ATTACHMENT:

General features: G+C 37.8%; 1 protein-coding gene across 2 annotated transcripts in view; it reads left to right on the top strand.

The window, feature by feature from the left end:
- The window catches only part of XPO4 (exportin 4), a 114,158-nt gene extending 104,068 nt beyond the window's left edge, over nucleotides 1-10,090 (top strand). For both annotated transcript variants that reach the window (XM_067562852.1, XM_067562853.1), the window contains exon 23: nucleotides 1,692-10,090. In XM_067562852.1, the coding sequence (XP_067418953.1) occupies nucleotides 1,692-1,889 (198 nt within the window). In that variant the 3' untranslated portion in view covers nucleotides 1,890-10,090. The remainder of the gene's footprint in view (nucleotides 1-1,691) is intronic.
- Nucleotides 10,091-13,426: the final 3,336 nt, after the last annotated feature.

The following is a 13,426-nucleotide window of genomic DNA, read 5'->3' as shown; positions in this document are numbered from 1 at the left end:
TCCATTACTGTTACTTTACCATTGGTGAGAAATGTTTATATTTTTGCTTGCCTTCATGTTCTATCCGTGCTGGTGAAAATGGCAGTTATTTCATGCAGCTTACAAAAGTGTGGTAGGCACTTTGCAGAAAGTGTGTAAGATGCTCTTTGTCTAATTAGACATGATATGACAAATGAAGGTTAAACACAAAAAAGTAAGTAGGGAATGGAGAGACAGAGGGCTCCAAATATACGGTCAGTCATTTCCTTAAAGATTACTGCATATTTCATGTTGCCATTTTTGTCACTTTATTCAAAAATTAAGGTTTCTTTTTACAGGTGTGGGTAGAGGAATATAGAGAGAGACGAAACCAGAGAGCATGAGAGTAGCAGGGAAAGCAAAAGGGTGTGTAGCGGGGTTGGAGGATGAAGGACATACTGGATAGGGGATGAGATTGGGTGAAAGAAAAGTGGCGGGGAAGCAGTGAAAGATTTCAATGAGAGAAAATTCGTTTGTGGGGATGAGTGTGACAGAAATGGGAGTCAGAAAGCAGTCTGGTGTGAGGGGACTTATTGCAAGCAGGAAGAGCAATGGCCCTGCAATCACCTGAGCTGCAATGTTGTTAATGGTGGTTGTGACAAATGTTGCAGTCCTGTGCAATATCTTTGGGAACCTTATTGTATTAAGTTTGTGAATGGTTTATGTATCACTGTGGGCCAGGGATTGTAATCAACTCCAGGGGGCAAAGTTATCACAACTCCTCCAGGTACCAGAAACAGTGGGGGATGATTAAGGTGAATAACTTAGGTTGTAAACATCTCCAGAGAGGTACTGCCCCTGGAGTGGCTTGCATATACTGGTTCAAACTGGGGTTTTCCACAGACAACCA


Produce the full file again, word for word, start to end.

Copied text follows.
General features: G+C 37.8%; 1 protein-coding gene across 2 annotated transcripts in view; it reads left to right on the top strand.

The window, feature by feature from the left end:
- The window catches only part of XPO4 (exportin 4), a 114,158-nt gene extending 104,068 nt beyond the window's left edge, over nucleotides 1-10,090 (top strand). For both annotated transcript variants that reach the window (XM_067562852.1, XM_067562853.1), the window contains exon 23: nucleotides 1,692-10,090. In XM_067562852.1, the coding sequence (XP_067418953.1) occupies nucleotides 1,692-1,889 (198 nt within the window). In that variant the 3' untranslated portion in view covers nucleotides 1,890-10,090. The remainder of the gene's footprint in view (nucleotides 1-1,691) is intronic.
- Nucleotides 10,091-13,426: the final 3,336 nt, after the last annotated feature.

The following is a 13,426-nucleotide window of genomic DNA, read 5'->3' as shown; positions in this document are numbered from 1 at the left end:
TCCATTACTGTTACTTTACCATTGGTGAGAAATGTTTATATTTTTGCTTGCCTTCATGTTCTATCCGTGCTGGTGAAAATGGCAGTTATTTCATGCAGCTTACAAAAGTGTGGTAGGCACTTTGCAGAAAGTGTGTAAGATGCTCTTTGTCTAATTAGACATGATATGACAAATGAAGGTTAAACACAAAAAAGTAAGTAGGGAATGGAGAGACAGAGGGCTCCAAATATACGGTCAGTCATTTCCTTAAAGATTACTGCATATTTCATGTTGCCATTTTTGTCACTTTATTCAAAAATTAAGGTTTCTTTTTACAGGTGTGGGTAGAGGAATATAGAGAGAGACGAAACCAGAGAGCATGAGAGTAGCAGGGAAAGCAAAAGGGTGTGTAGCGGGGTTGGAGGATGAAGGACATACTGGATAGGGGATGAGATTGGGTGAAAGAAAAGTGGCGGGGAAGCAGTGAAAGATTTCAATGAGAGAAAATTCGTTTGTGGGGATGAGTGTGACAGAAATGGGAGTCAGAAAGCAGTCTGGTGTGAGGGGACTTATTGCAAGCAGGAAGAGCAATGGCCCTGCAATCACCTGAGCTGCAATGTTGTTAATGGTGGTTGTGACAAATGTTGCAGTCCTGTGCAATATCTTTGGGAACCTTATTGTATTAAGTTTGTGAATGGTTTATGTATCACTGTGGGCCAGGGATTGTAATCAACTCCAGGGGGCAAAGTTATCACAACTCCTCCAGGTACCAGAAACAGTGGGGGATGATTAAGGTGAATAACTTAGGTTGTAAACATCTCCAGAGAGGTACTGCCCCTGGAGTGGCTTGCATATACTGGTTCAAACTGGGGTTTTCCACAGACAACCA